It’s what I call the Responsible Bandsman to my students. The Responsible Bandsman always does exactly what he’s told, plays exactly what’s on the page — breathe in, blow out. Well, that’s not going to get you very far. You’ve tried valiantly 200 times to play this lick right and you’ve messed it up every time. What do you think will happen on #201 if you do it the same way? Do you think the gods are going to smile on you and say you deserve a break? No. So you have to think beyond the Responsible Bandsman. I give them the tools to think beyond this on the horn but you also have to think about this emotionally.
Tell me about your new project…
It’s a new book in the process of being printed now called “Playing Together but Not at the Same Time.” The first part of it will be “Excerpt Preparation Beyond ‘Practice, Pray, Repeat.’” You know how we get — you sit down, play it, pick it apart, play it, etc. What I want to get them to do is experience it in different ways. So let’s say you’re sitting down to work on the 2nd movement solo from Tchaikovsky 5. First, the excerpt will come with a lengthy explanation of the historical and contextual information and you’ll see the score. The idea, however, is to learn it with two people as a duo — Player A and B — playing the solo line together, but separately. So it might be written that the Player A plays the first five notes then Player B plays the next five and back and forth. But before we even do that, we’re going to sing it. I always tell students that there is a Pavarotti upstairs in their brain but we never hear it because we have too many things in the way and we never let him sing. So we are going to let him speak. Don’t care about the tone of your voice, if you need to move the range, or any of that. But listen to the way you’re shaping the notes and the direction you’re giving it. As we sing it, together, we’re also both going to conduct it, and then we’ll switch parts. As we do this, we’re really learning the pacing and the delicacy of how these notes are really approached and released — without ever worrying about the horn and “please God, don’t let me miss it.” We’re just taking it back to a place where we are experiencing and understanding exactly what we should be getting the horn to do. Always bring the horn up to the level of the music, not the music down to the level of the horn. At least if we start with a clear picture in our mind — of beauty, simplicity, direction, and tone — then you can ask the horn to do something other than to not mess it up.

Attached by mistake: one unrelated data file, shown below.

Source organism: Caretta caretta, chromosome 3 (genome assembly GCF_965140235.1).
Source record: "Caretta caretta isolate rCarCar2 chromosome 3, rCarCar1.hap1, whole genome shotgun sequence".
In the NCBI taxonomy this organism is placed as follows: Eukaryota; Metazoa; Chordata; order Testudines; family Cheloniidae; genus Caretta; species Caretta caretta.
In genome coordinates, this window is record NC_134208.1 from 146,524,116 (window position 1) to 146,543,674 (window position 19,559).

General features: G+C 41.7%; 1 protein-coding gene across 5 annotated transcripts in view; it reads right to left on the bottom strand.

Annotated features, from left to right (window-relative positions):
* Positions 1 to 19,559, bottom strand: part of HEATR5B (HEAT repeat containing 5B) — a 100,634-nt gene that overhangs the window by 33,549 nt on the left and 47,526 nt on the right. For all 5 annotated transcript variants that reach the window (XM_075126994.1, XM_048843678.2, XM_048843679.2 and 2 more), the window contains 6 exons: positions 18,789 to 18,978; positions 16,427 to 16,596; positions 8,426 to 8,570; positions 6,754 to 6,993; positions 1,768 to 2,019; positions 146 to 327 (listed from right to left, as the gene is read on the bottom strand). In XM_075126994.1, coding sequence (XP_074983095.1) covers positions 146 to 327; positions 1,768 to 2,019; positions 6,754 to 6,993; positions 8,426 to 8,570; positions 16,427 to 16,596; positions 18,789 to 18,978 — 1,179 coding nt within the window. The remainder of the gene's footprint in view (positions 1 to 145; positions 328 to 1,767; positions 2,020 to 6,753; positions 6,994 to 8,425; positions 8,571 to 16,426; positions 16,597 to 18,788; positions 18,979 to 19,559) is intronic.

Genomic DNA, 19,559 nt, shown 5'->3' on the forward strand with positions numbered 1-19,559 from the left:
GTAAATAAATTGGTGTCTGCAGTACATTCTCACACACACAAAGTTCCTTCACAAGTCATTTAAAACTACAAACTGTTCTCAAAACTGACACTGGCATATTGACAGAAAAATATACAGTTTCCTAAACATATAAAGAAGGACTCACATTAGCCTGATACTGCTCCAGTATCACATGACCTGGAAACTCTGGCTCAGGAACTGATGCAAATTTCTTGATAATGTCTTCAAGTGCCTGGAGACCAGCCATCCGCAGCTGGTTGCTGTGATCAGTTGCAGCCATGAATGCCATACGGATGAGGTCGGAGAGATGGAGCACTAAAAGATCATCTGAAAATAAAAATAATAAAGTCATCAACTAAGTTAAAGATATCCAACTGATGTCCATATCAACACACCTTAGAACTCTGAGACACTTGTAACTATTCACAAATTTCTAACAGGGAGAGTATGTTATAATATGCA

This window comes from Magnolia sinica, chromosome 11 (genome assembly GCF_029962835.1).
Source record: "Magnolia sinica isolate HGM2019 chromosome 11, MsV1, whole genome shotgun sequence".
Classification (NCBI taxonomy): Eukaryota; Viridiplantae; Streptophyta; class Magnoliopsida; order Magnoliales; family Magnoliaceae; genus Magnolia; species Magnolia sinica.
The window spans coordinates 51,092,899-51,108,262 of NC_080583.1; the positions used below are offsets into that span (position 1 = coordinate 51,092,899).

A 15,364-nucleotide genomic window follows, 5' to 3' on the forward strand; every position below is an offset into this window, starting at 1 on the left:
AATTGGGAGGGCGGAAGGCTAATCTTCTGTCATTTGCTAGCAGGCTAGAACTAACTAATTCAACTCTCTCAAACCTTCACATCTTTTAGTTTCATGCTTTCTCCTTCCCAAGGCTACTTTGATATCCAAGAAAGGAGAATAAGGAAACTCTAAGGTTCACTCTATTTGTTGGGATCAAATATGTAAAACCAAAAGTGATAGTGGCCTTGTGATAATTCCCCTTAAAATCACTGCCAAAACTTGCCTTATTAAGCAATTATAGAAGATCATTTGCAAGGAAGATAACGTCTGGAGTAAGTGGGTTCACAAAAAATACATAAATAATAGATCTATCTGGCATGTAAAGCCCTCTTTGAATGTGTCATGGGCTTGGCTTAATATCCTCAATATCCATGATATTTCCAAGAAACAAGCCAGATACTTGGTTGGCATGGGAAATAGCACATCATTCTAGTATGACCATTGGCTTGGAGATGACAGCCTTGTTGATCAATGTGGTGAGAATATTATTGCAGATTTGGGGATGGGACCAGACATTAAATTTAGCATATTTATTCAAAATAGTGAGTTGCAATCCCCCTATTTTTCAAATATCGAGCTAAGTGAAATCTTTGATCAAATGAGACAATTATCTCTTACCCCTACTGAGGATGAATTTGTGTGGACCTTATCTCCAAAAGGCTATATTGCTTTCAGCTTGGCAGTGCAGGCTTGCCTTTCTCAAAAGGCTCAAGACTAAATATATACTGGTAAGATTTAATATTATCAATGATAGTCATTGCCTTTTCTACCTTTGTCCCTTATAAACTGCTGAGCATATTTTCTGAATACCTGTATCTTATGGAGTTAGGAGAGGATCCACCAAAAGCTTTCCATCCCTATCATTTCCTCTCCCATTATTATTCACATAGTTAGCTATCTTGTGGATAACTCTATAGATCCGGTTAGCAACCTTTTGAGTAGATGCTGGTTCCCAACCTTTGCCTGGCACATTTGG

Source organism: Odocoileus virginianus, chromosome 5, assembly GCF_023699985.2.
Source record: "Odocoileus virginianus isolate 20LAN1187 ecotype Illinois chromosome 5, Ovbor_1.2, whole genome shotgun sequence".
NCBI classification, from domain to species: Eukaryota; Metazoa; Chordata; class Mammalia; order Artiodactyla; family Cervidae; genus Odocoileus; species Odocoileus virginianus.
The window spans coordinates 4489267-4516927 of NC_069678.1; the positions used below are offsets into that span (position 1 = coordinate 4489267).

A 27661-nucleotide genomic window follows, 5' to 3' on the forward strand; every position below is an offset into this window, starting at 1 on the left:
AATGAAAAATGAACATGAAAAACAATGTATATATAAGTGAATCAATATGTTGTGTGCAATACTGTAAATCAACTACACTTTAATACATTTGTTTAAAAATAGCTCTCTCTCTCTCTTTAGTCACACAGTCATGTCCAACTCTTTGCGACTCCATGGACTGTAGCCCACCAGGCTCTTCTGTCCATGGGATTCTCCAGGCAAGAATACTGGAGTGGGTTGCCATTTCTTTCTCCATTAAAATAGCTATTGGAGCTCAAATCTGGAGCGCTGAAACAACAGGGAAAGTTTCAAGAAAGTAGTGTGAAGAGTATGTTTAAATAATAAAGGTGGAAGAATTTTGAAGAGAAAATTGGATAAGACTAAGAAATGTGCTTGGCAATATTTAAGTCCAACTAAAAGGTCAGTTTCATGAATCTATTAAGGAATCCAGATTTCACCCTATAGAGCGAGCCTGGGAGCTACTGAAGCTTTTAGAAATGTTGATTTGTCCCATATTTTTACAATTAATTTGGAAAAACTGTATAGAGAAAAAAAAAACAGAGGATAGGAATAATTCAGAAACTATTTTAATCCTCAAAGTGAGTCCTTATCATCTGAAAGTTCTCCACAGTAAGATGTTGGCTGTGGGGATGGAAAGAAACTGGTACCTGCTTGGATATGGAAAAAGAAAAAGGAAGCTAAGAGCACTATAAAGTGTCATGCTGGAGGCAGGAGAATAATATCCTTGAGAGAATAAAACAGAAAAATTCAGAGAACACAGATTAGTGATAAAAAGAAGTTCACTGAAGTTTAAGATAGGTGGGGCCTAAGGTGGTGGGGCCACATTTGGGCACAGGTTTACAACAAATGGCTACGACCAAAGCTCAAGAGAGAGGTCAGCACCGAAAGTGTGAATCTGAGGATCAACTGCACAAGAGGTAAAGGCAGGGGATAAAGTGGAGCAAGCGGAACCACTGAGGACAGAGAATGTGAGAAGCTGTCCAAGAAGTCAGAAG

And all of this goes back to being in the present. You’re not having to worry about fingers, intonation, chops, or breath. And by doing it in a duo style — not a duet — you’re doing a dance. Someone has to lead and someone has to follow and it constantly changes based on the moves people make. Essentially, I am trying to apply the tools that awareness and meditation has given me on a practical basis.
Martin Hackleman joined the faculty of the UMKC Conservatory of Music and Dance as artist in residence and associate teaching professor of horn in fall 2012... Click here to read his full bio.